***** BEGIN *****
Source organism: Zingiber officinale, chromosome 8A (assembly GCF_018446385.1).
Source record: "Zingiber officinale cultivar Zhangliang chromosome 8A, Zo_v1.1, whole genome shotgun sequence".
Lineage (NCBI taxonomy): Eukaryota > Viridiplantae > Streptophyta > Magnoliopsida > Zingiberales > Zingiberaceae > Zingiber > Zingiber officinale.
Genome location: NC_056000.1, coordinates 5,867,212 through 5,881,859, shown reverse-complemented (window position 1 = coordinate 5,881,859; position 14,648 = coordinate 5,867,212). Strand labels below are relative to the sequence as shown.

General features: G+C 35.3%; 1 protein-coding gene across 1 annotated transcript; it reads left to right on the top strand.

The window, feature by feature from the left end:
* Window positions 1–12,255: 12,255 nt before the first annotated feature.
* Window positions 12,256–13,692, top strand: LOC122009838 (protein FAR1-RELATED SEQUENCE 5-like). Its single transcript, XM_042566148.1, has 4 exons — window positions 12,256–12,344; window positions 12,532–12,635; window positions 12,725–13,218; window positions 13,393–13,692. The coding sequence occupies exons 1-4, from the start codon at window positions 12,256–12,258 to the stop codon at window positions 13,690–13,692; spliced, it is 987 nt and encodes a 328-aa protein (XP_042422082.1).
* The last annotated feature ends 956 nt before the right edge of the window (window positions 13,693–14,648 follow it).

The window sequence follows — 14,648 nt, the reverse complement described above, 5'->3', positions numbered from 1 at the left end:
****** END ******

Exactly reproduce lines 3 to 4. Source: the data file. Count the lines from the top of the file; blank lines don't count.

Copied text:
Lineage (NCBI taxonomy): Eukaryota > Viridiplantae > Streptophyta > Magnoliopsida > Zingiberales > Zingiberaceae > Zingiber > Zingiber officinale.
Genome location: NC_056000.1, coordinates 5,867,212 through 5,881,859, shown reverse-complemented (window position 1 = coordinate 5,881,859; position 14,648 = coordinate 5,867,212). Strand labels below are relative to the sequence as shown.